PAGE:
Coexisting with this knowledge is the painful truth that I think the actual work I do here is good. It might be some of the best writing I’ve done in recent years. My particular voice — idiosyncratic, conversational, prone to oversharing and going long — tends to work well in an informal context like a blog or a newsletter. Especially now that I’m transitioning, I need a place to put those more intimate and direct pieces, and the newsletter has become my favorite place to do that. I think this is probably the purest showcase for who I am as a writer, and I don’t want to lose it.
I also don’t want to lose the income. I honestly can’t remember what percentage Substack takes, but it’s low, between seven and fifteen percent. Until recently, I’ve never had enough subscribers for it to matter. That’s my fault: The platform couldn’t offer serious terms, so I never took it seriously. The jobs that paid a competitive upfront rate — columns, books — always came first. I didn’t post multiple times a week, or even once a week. I didn’t post the political analysis I had an audience for. I wanted to write about horror movies, so I did. What I wanted, when I felt like it: That’s what you could get out of me for free.
Yet media is a precarious place to work. I’ve lost seemingly secure jobs for reasons beyond my control — a department got axed, a grant didn’t get renewed, a friendly editor was replaced by one who wanted to go in a different direction — and if you work freelance, which I typically do, you can’t file for unemployment when that happens. This place is my unemployment office. I’ve gotten to the point that I could use Substack to cover the rent if I lost all my other jobs. It’s not a quarter-million bucks, but it matters.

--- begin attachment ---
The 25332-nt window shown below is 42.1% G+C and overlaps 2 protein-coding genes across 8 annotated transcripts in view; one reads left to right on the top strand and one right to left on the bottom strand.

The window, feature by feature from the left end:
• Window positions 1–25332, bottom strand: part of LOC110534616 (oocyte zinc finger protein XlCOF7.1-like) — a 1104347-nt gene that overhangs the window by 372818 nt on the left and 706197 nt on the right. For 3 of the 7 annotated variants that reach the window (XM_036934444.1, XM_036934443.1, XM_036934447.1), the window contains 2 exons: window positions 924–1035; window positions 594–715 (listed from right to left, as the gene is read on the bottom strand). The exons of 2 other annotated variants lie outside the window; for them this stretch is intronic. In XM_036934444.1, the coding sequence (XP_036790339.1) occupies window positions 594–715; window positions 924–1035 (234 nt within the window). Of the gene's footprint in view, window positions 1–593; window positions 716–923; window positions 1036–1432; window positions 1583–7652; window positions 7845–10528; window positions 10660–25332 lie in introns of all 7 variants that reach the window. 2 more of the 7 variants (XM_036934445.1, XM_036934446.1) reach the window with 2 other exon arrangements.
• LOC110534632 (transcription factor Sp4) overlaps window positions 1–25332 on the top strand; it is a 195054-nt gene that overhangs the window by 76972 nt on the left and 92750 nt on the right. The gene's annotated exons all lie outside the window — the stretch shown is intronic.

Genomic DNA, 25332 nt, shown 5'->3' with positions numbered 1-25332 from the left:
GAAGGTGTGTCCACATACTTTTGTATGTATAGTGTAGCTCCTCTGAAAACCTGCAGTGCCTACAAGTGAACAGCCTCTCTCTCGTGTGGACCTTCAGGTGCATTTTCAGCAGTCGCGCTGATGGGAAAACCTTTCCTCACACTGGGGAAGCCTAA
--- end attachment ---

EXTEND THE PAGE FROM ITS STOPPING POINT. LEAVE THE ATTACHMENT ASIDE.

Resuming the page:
So I have a choice to make, a choice that neither I nor any gender-marginalized person should ever have to make: Either I walk away from a necessary income stream and creative outlet, or I stay and allow my work to fund abuse, harassment, misogyny, and a movement that wants trans people silenced, impoverished, invisible and dead.
Here, upon reflection, is the compromise I have reached: No trans person should have to pay for this newsletter, or any product on Substack. If you are trans and you want to get behind the paywall, respond to this email or send one to sadydoyle @ gmail dot com, with your own email address and, preferably, a link to a social media profile. (I regret that I have to verify, but I expect quite a lot of harassment to follow this announcement, and I want to cut down on the number of TERFs getting through.) I will give you a lifetime comp. If you are already paying, I will freeze your payments. I want to take your money away from these people. You, unlike me, do not have to fund your own destruction.
If you’re cis, I’m still asking for your support — financially, if you subscribe, and morally, if you don’t. I am only in this position because Substack chooses to fund and host transphobic bigotry. This is not a situation I created, and it is not one I control. I signed up for a side hustle. I did not agree to work for the startup equivalent of Fox News, and I certainly did not agree to fund Fox News. Only Substack can remedy this situation, and it can do it only by shutting down platforms it’s gotten a lot of money from and cis male voices it values a lot more highly than mine.